Mosquitoes in Northern New Jersey
Mosquitoes pose a greater threat to human health and existence than any other animal. They are an annoyance because of the itchy bites they leave, however, they also transmit many dangerous diseases, like malaria, West Nile, and Zika Virus. According to the World Health Organization (WHO), mosquito bites result in the deaths of more than 1 million people every year, with the majority of these deaths due to malaria. There are about 200 different species of mosquitoes found throughout the United States, with habitats ranging from deserts at or below sea level to mountain meadows with elevations of 10,000 feet or higher.
Mosquitoes lay eggs in stagnant or slow-moving water, so they are commonly found around marshes and lakes. However, needing only a half-inch of standing water to breed, mosquitoes are often found around homes, in kiddie pools, metal buckets, flower pots, and any object that collects rainwater or excess water from irrigation systems. This underscores the importance of homeowners regularly checking their property for containers that could be collecting water, providing a safe harbor for mosquito populations to breed and grow.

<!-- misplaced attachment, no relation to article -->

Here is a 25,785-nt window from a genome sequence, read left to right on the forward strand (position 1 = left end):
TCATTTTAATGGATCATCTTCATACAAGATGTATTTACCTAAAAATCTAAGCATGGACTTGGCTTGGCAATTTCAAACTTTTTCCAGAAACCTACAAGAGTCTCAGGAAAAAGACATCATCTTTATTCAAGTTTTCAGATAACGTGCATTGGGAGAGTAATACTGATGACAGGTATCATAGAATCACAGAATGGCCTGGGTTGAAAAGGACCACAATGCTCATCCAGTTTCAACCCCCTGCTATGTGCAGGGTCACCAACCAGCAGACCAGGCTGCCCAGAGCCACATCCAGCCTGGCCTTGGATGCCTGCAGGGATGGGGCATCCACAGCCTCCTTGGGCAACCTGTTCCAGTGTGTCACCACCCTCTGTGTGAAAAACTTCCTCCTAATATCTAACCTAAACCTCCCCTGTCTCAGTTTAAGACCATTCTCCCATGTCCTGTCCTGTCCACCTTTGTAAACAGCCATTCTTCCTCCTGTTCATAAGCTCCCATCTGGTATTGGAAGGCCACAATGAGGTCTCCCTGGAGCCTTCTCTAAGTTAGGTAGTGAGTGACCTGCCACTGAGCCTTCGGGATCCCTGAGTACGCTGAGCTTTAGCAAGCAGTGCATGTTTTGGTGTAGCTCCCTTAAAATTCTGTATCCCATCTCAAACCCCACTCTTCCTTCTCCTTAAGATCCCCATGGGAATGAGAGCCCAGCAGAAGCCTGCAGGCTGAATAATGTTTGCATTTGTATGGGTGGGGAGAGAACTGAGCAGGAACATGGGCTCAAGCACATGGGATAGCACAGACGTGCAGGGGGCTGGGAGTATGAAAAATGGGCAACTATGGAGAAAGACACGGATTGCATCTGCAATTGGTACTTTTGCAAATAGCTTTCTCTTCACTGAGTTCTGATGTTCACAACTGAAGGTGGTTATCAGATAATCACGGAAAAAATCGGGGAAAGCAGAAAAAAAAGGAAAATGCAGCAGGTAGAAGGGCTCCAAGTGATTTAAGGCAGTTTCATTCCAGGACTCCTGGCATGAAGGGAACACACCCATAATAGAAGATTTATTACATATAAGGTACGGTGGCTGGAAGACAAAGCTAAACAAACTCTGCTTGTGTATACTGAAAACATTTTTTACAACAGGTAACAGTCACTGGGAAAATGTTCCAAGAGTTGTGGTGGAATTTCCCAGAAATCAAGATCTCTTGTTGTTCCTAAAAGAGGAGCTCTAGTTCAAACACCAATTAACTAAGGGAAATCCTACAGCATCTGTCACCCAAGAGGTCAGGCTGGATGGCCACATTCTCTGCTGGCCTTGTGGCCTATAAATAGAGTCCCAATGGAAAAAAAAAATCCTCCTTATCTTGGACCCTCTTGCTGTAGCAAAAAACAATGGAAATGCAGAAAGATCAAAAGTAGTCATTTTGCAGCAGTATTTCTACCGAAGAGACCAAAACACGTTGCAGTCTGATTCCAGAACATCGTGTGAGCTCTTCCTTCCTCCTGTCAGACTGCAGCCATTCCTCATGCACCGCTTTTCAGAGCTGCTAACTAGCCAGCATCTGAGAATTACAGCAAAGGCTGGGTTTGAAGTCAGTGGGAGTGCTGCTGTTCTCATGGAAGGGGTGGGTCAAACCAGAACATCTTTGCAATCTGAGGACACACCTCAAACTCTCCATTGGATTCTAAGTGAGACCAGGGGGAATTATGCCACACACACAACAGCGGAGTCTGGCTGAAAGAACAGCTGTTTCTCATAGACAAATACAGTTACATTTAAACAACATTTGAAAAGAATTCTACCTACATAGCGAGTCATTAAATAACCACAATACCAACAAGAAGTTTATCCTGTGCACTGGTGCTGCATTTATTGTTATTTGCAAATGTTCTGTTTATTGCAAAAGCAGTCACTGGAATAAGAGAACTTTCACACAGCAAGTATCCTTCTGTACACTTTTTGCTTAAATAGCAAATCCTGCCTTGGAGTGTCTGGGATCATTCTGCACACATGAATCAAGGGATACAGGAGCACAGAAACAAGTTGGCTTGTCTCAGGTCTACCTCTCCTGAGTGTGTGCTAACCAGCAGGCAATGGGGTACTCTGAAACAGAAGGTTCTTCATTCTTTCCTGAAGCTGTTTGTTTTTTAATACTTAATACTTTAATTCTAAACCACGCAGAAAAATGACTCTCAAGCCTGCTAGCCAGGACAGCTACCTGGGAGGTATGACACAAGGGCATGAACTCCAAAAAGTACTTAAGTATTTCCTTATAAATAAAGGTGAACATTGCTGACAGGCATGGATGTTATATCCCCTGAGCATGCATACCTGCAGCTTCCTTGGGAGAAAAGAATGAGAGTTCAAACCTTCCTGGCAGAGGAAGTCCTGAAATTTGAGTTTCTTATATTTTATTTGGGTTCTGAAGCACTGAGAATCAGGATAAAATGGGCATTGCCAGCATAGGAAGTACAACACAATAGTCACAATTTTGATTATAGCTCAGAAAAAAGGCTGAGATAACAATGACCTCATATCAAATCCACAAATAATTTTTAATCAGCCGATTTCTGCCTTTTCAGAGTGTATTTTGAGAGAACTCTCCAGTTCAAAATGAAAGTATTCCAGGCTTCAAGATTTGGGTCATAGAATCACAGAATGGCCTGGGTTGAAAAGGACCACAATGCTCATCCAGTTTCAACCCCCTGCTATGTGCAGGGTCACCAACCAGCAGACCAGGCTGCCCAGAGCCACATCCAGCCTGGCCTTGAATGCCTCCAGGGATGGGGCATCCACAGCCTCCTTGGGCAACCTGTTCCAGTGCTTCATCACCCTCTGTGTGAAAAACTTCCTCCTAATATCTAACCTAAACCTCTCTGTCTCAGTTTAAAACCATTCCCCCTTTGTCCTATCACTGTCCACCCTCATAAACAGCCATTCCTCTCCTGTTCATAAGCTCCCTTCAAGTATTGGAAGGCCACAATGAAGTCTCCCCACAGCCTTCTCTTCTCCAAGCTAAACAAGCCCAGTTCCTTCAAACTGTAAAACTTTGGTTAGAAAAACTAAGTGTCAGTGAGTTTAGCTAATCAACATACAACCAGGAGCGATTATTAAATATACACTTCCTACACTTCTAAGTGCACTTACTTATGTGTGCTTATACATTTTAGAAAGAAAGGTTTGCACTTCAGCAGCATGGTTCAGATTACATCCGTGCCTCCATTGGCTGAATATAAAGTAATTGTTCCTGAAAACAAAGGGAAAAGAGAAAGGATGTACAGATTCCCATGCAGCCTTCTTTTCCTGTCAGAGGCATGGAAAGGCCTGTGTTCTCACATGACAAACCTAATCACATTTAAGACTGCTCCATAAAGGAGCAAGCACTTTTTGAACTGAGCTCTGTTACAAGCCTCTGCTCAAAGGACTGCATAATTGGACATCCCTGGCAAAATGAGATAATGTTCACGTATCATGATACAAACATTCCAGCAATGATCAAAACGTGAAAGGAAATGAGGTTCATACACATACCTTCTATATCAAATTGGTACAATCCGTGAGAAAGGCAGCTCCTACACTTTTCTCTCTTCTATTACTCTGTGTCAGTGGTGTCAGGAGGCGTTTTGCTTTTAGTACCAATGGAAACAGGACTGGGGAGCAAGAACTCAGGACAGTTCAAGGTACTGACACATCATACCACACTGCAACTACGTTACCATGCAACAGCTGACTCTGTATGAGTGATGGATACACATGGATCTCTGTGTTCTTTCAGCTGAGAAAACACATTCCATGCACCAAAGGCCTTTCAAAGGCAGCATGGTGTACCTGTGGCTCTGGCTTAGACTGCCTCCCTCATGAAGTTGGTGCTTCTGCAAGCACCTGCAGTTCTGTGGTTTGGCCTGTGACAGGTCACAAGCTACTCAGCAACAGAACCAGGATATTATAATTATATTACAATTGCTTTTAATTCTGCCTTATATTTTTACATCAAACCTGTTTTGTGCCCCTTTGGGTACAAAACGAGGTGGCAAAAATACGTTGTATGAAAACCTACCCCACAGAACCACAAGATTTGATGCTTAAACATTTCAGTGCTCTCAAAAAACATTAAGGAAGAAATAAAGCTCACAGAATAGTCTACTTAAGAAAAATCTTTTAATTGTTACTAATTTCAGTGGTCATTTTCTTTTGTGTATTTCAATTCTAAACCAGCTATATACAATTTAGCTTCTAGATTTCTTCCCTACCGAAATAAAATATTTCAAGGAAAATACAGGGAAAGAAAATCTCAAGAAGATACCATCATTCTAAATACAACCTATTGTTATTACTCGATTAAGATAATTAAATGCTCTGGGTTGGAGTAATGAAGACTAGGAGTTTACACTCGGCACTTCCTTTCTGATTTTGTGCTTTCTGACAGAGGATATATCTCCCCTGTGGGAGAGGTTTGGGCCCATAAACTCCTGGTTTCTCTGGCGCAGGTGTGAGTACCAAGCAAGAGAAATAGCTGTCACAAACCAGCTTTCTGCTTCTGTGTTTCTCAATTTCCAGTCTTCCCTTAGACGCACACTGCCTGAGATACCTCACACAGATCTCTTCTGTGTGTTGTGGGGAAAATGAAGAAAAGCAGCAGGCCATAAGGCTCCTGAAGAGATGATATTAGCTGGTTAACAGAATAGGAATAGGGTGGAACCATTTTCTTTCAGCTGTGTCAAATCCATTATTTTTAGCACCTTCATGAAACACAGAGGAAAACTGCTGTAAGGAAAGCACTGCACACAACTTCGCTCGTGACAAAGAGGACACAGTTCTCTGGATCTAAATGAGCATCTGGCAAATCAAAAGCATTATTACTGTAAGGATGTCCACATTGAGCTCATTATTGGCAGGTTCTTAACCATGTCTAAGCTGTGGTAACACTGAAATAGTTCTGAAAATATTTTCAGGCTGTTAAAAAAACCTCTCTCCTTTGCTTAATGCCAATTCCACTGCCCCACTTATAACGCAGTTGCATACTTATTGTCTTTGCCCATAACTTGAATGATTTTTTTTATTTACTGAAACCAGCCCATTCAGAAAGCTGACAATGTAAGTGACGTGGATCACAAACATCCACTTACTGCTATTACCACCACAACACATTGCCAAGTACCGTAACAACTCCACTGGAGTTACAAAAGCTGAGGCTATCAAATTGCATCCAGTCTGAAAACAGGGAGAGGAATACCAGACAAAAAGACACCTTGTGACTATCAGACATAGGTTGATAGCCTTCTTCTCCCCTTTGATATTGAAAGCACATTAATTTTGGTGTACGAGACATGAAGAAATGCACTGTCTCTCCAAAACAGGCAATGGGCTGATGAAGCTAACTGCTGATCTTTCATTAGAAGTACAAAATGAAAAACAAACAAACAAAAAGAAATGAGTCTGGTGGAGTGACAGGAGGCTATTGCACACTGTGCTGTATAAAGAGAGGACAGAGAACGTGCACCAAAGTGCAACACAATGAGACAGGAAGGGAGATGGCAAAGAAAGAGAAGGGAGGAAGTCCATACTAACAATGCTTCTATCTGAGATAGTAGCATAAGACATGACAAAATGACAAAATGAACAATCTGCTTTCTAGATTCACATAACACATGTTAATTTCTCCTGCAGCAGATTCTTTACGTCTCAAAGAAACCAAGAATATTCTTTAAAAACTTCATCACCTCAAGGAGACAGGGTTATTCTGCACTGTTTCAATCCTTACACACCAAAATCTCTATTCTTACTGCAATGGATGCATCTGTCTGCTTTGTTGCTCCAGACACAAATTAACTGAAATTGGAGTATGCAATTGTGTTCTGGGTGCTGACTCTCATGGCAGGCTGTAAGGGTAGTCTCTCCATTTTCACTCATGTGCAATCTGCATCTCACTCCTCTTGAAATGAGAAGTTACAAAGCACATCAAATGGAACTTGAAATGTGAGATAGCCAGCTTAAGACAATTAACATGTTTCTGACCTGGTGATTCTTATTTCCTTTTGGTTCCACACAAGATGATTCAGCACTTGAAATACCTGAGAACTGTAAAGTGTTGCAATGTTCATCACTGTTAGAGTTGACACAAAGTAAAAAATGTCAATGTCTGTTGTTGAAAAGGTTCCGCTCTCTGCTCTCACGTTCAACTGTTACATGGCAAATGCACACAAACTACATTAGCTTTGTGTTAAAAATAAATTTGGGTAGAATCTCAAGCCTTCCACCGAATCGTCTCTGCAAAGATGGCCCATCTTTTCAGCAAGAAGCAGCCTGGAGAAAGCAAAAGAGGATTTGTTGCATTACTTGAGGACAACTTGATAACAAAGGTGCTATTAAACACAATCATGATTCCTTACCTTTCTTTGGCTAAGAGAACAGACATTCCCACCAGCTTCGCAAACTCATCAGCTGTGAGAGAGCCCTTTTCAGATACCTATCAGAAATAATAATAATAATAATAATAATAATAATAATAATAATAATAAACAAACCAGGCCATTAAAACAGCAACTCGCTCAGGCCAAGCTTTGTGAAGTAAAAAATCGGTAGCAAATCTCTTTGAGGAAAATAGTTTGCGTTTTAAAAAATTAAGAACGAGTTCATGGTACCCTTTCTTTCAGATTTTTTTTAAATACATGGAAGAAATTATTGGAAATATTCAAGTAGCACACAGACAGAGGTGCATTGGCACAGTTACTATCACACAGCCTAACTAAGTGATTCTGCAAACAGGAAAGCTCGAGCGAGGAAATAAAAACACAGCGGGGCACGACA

Mosquito Behaviors, Threats, or Dangers
Most mosquito species require a blood meal before they can reproduce a batch of eggs. Many people and animals are bitten by mosquitoes with no side effects except the typical itchy welt. And, while a large number of mosquito bites can reduce the quality of life, the diseases these insects can transmit can be serious. Most people infected with mosquito-transmitted viruses show no symptoms or only mild, flu-like symptoms that may not result in a visit to the doctor. However, severe symptoms following infection occur in a small percentage of people. Mosquitoes are also responsible for transmitting heartworm in dogs.
Mosquitoes can be dangerous, which is why it’s so important to contact a professional mosquito pest control technician for exclusion and control services to protect your Northern New Jersey property.